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Public Diplomacy Goes ‘Pubic’

Jul 11, 2007

No, the above title doesn’t have a typo, a typo that occurs (to the embarrassment of those responsible for it, and to the amusement of those noticing it) when referring to that increasingly widespread international activity, public diplomacy (PD) -- which can be defined, to cite the U.S. State Department homepage, as "engaging, informing, and influencing key international audiences." Today an instrument of many governments in their foreign policy, public diplomacy has become global, some forty years after the term was coined by the American diplomat Edmund Gullion during his tenure as dean at the Fletcher School of Diplomacy in Massachusetts.

Eros and Rhetoric

PD, which some consider propaganda (a vile or laudable undertaking, depending on your perspective or definitions), covers a large number of government-supported activities incorporating information, education, and cultural programs. In recent months, governments have added new element to this enterprise: sex. To be sure, the use of eros in the art of persuasion (and PD is, indeed, a subcategory of this art, known since Greek antiquity as rhetoric) has an ancient history that can be traced as far back as the Garden of Eden. And we all know about Cleopatra.

But until recently modern-world governments -- unlike advertising agencies peddling their goods -- were reluctant to sell openly their main product (themselves and the nations they represent) through images of the human flesh exposed at various levels of nudity. Now, however, the body beautiful of their citizens is being openly celebrated by states seeking to foster a more positive image of themselves.

True, twentieth-century totalitarian films and photographs glorified, in their absolutist and absurdist ways, the strength and muscularity of (particularly male) athletes and soldiers, but the intended effect of these images, I would suggest, was not erotic arousal aimed at improving a government's image overseas, but rather domination and intimidation, some would say of a sado-masochistic nature, directed at obtaining total control of society in the homeland. Orwell's Oceania did not welcome the erotic.

Israel and the Birth of Pubic Diplomacy

It would not do violence to history to suggest that this new branch of public diplomacy -- allow me to call it pubic diplomacy, a term I hope will offend no one -- began on Tuesday, May 19, 2007 at 9:00 pm, with a three-hour reception, hosted by Maxim, a men’s magazine, and Gal Gadot, Miss Israel 2004 -- together with the Consulate General of Israel in New York -- that took place at the Marquee at 289 Tenth Avenue, NYC.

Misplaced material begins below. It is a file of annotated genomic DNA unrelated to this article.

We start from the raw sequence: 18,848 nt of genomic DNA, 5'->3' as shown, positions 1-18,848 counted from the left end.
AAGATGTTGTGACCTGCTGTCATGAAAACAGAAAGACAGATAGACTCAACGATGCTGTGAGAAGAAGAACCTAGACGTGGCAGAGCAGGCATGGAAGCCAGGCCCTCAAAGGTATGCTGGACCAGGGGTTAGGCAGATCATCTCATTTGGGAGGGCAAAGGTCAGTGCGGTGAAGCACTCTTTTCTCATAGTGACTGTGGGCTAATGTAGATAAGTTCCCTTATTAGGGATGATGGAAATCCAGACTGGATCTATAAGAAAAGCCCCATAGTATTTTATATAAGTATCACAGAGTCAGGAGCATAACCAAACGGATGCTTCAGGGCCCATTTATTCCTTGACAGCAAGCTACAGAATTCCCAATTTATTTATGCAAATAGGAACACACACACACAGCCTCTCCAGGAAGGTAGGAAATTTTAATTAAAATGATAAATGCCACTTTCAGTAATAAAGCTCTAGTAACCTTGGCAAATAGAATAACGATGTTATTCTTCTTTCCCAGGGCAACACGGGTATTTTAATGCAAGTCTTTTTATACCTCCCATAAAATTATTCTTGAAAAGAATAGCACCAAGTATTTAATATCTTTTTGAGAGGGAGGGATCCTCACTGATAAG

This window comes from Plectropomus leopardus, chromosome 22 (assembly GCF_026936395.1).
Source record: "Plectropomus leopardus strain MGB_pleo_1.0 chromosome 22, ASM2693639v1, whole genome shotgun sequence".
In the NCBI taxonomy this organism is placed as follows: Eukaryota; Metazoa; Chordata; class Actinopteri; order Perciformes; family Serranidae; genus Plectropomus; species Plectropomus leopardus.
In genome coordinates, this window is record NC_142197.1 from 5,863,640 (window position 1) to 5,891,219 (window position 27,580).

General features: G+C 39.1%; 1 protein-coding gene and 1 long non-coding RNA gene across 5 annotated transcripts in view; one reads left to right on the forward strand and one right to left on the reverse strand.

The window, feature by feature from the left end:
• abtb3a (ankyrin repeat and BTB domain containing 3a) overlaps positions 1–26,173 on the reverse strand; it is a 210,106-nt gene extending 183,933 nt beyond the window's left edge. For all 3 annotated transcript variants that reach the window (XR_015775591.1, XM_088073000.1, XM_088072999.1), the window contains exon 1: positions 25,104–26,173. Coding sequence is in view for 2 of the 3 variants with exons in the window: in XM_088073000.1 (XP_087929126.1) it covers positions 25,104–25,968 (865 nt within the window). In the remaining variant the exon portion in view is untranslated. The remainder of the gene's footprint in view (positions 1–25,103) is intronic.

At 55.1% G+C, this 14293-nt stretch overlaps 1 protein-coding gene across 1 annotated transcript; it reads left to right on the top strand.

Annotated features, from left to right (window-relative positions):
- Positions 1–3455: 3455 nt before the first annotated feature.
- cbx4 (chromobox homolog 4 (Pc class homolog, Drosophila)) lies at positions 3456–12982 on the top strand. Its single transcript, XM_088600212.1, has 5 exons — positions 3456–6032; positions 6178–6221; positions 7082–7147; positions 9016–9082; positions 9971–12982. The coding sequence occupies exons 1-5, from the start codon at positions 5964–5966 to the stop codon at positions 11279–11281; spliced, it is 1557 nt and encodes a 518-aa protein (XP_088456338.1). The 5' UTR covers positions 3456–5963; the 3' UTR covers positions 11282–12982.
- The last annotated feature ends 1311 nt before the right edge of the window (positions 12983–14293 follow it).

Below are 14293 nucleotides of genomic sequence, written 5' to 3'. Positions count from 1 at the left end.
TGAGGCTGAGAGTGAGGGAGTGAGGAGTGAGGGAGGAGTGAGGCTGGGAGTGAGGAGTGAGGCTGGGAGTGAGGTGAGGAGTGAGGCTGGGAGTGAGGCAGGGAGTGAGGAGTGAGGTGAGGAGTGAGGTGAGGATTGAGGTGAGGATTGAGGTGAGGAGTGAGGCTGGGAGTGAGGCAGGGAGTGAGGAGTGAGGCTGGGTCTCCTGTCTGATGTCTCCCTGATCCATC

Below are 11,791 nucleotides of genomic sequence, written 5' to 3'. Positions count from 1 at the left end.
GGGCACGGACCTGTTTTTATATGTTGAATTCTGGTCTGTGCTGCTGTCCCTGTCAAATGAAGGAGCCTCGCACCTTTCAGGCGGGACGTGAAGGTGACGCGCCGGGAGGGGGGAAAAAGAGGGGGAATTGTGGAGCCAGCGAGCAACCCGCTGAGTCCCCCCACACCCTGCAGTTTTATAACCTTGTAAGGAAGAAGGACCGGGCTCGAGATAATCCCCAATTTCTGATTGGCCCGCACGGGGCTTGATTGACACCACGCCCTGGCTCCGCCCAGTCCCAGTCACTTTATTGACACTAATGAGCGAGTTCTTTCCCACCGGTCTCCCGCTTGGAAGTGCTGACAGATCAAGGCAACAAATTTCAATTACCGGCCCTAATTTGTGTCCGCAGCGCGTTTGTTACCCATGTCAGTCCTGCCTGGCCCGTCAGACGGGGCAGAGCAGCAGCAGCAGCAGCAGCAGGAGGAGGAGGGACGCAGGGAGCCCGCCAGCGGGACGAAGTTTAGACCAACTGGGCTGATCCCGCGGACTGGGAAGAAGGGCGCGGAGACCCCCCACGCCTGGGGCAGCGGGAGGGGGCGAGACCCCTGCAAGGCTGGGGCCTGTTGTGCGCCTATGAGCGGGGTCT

The purpose of the event was to “celebrate the Maxim Magazine July 2007 feature, ‘women of the Israeli Defense Forces.'" The invitation was adorned by a color photograph of the luscious, dark-haired Ms. Gadot herself (a former army fitness instructor) in a bikini and high heels, lying on her back on the ledge of a terrace overlooking Tel Aviv, with the Mediterranean, dimly lit by sunlight, over the horizon. This eye-catching photo was published by the New York Post; and Ms. Gadot, who, according to Wikipedia, is in a relationship with Hebrew rapper Mike Blitz, subsequently appeared on major American television channels, gently and sympathetically interviewed by U.S. newscasters.

Israeli diplomats, representatives of a country that has witnessed extensive debate on how to improve its public diplomacy (the word is now used repeatedly in the Israeli press) in the wake of the Second Lebanon War, justified the photo spread of young Israeli women warriors in Maxim's (“a beer and babes” magazine with 2.5 million readers appealing to young males) amidst accusations back in the Holy Land (but not, significantly, among the American mainstream media) that the pics of the scantily-clad military ladies were pornographic, treated women as objects, and promoted sex tourism. Arye Mekel, Consul-General of Israel in New York, quoted in the Israel News Agency (June 24), retorted that:

the pictures aren’t anything you wouldn’t see at a pool or a beach. Israel is always mentioned in the context of wars and violence. We want to show there is a normal life. Among the beautiful things [sic] we have are our women. We came there from 120 countries. Anytime you have a mix from any continents, you get very beautiful people. We don't see having beautiful women as a problem.

Joel Leyden of the Israel News Agency (June 24) quotes David Saranga, Israel's Consul For Media And Public Affairs at its New York Consulate, as saying that "[w]e found that Israel's image among men aged 18-38 is lacking … so we thought we'd approach them with an image they'd find appealing." Leydeen adds that, according to Saranga, "the beautiful models in Israel were a 'Trojan horse' to present Israel as a modern country with nice beaches and pretty women. 'Many Americans don't even know we have beaches,' he said.”